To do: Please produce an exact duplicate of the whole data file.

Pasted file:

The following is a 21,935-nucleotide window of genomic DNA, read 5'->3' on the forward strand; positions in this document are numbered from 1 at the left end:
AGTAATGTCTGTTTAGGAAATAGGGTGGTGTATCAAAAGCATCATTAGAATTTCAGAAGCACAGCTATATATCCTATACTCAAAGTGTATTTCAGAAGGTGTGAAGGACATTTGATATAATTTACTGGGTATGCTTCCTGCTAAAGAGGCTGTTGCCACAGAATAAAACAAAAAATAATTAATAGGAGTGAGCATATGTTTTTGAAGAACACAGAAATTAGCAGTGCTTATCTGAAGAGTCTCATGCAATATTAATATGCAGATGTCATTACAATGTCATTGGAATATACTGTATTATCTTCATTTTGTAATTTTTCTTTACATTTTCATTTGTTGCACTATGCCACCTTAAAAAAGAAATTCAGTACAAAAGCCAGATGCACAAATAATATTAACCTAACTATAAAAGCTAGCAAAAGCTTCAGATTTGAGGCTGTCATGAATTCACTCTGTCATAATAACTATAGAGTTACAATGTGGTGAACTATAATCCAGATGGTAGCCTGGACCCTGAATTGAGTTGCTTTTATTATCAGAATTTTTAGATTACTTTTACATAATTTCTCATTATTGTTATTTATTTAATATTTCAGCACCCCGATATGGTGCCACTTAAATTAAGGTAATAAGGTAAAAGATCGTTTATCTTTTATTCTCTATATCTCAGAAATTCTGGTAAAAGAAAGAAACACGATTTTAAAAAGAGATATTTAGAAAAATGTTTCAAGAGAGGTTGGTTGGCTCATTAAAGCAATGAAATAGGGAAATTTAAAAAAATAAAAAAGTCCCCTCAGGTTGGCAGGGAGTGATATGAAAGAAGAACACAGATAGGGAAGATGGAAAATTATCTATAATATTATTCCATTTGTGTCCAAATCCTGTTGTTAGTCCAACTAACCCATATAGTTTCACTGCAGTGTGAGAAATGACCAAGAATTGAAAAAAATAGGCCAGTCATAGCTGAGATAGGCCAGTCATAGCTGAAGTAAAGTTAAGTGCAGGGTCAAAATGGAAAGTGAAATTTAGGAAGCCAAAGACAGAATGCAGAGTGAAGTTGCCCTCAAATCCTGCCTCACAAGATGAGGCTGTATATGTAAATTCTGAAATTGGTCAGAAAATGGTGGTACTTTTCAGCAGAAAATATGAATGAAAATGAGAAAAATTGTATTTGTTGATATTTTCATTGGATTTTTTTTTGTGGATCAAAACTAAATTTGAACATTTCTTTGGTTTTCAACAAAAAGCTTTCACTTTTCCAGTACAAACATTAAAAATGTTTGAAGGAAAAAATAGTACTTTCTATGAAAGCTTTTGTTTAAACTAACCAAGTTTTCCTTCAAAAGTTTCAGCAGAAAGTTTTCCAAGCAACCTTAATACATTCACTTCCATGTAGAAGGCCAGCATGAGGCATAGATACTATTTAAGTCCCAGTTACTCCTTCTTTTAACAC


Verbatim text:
The following is a 21,935-nucleotide window of genomic DNA, read 5'->3' on the forward strand; positions in this document are numbered from 1 at the left end:
AGTAATGTCTGTTTAGGAAATAGGGTGGTGTATCAAAAGCATCATTAGAATTTCAGAAGCACAGCTATATATCCTATACTCAAAGTGTATTTCAGAAGGTGTGAAGGACATTTGATATAATTTACTGGGTATGCTTCCTGCTAAAGAGGCTGTTGCCACAGAATAAAACAAAAAATAATTAATAGGAGTGAGCATATGTTTTTGAAGAACACAGAAATTAGCAGTGCTTATCTGAAGAGTCTCATGCAATATTAATATGCAGATGTCATTACAATGTCATTGGAATATACTGTATTATCTTCATTTTGTAATTTTTCTTTACATTTTCATTTGTTGCACTATGCCACCTTAAAAAAGAAATTCAGTACAAAAGCCAGATGCACAAATAATATTAACCTAACTATAAAAGCTAGCAAAAGCTTCAGATTTGAGGCTGTCATGAATTCACTCTGTCATAATAACTATAGAGTTACAATGTGGTGAACTATAATCCAGATGGTAGCCTGGACCCTGAATTGAGTTGCTTTTATTATCAGAATTTTTAGATTACTTTTACATAATTTCTCATTATTGTTATTTATTTAATATTTCAGCACCCCGATATGGTGCCACTTAAATTAAGGTAATAAGGTAAAAGATCGTTTATCTTTTATTCTCTATATCTCAGAAATTCTGGTAAAAGAAAGAAACACGATTTTAAAAAGAGATATTTAGAAAAATGTTTCAAGAGAGGTTGGTTGGCTCATTAAAGCAATGAAATAGGGAAATTTAAAAAAATAAAAAAGTCCCCTCAGGTTGGCAGGGAGTGATATGAAAGAAGAACACAGATAGGGAAGATGGAAAATTATCTATAATATTATTCCATTTGTGTCCAAATCCTGTTGTTAGTCCAACTAACCCATATAGTTTCACTGCAGTGTGAGAAATGACCAAGAATTGAAAAAAATAGGCCAGTCATAGCTGAGATAGGCCAGTCATAGCTGAAGTAAAGTTAAGTGCAGGGTCAAAATGGAAAGTGAAATTTAGGAAGCCAAAGACAGAATGCAGAGTGAAGTTGCCCTCAAATCCTGCCTCACAAGATGAGGCTGTATATGTAAATTCTGAAATTGGTCAGAAAATGGTGGTACTTTTCAGCAGAAAATATGAATGAAAATGAGAAAAATTGTATTTGTTGATATTTTCATTGGATTTTTTTTTGTGGATCAAAACTAAATTTGAACATTTCTTTGGTTTTCAACAAAAAGCTTTCACTTTTCCAGTACAAACATTAAAAATGTTTGAAGGAAAAAATAGTACTTTCTATGAAAGCTTTTGTTTAAACTAACCAAGTTTTCCTTCAAAAGTTTCAGCAGAAAGTTTTCCAAGCAACCTTAATACATTCACTTCCATGTAGAAGGCCAGCATGAGGCATAGATACTATTTAAGTCCCAGTTACTCCTTCTTTTAACAC